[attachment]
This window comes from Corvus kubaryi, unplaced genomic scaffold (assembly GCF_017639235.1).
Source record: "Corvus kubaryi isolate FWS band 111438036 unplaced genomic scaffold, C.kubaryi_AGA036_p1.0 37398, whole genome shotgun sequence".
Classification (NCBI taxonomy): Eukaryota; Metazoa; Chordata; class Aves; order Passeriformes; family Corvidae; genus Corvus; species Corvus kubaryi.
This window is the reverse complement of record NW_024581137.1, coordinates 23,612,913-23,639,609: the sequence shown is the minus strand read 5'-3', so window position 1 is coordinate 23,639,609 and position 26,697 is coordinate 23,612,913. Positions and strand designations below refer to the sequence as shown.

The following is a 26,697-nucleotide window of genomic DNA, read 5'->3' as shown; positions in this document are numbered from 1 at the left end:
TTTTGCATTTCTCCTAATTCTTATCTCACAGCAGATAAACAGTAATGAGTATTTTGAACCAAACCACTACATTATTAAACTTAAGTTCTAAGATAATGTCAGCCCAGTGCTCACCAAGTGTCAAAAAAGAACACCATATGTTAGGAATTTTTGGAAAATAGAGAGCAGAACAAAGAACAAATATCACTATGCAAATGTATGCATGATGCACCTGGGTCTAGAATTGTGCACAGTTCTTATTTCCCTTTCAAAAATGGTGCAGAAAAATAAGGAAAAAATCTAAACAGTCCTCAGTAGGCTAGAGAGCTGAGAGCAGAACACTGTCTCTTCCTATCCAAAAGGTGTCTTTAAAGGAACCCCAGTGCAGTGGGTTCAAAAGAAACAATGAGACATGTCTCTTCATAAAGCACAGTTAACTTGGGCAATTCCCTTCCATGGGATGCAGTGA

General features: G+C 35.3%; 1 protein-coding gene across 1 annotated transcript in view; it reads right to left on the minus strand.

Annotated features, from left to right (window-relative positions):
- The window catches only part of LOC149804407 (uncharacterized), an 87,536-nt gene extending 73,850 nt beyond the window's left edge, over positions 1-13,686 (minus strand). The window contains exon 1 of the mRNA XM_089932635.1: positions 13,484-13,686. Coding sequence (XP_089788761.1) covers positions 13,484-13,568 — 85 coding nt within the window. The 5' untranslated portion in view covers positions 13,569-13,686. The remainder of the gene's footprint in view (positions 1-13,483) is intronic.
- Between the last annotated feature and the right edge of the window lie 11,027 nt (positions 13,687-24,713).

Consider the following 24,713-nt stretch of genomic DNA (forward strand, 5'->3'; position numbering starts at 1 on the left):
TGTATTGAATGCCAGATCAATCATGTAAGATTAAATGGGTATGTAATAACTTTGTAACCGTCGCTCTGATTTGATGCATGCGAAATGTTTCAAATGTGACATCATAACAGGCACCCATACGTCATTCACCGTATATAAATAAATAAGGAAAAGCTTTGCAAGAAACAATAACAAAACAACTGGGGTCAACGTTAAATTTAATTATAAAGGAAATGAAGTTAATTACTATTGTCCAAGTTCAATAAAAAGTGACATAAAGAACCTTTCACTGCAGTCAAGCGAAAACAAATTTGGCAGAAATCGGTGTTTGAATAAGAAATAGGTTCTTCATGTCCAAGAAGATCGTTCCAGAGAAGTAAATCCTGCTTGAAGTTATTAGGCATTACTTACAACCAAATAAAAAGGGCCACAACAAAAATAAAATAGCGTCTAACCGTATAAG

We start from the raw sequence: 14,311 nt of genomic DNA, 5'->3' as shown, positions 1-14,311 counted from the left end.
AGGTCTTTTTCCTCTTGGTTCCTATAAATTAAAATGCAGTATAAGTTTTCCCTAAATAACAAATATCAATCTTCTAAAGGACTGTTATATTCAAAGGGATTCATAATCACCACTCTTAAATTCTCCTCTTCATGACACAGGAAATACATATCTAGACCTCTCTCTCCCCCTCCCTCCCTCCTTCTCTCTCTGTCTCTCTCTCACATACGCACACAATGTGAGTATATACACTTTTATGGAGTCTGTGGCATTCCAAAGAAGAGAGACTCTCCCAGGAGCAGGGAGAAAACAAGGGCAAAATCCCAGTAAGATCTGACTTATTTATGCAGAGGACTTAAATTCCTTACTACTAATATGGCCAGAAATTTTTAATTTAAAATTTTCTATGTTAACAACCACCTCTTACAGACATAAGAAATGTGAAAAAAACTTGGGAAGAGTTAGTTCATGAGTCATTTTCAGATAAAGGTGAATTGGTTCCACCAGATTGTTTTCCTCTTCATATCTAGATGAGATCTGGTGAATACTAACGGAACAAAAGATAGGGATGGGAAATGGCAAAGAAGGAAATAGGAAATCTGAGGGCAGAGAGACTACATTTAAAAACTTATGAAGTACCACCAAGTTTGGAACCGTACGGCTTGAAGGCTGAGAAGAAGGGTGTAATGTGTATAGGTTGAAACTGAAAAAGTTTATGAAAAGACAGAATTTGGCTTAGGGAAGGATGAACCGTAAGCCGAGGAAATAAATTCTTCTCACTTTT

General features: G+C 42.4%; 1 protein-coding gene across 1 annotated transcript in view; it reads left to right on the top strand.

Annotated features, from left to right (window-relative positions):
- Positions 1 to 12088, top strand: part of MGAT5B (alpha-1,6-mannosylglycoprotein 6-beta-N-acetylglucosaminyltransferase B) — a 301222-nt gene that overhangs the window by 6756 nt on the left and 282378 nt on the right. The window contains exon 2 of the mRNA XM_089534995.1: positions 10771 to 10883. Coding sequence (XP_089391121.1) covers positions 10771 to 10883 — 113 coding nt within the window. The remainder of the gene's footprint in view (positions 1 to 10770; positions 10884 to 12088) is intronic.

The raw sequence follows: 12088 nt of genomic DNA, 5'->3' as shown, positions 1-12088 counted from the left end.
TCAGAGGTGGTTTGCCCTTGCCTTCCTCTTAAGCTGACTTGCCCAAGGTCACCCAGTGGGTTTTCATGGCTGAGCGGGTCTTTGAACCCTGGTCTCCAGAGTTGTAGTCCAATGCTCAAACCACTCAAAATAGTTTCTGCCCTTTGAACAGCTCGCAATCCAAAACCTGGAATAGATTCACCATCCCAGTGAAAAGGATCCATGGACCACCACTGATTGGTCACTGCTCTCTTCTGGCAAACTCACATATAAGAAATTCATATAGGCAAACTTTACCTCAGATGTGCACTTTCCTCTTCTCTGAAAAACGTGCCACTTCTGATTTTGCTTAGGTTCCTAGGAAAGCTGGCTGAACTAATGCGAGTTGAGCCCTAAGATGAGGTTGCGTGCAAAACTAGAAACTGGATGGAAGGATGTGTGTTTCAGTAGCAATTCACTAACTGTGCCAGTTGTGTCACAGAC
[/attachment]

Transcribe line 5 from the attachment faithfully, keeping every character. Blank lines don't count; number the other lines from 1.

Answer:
The following is a 26,697-nucleotide window of genomic DNA, read 5'->3' as shown; positions in this document are numbered from 1 at the left end: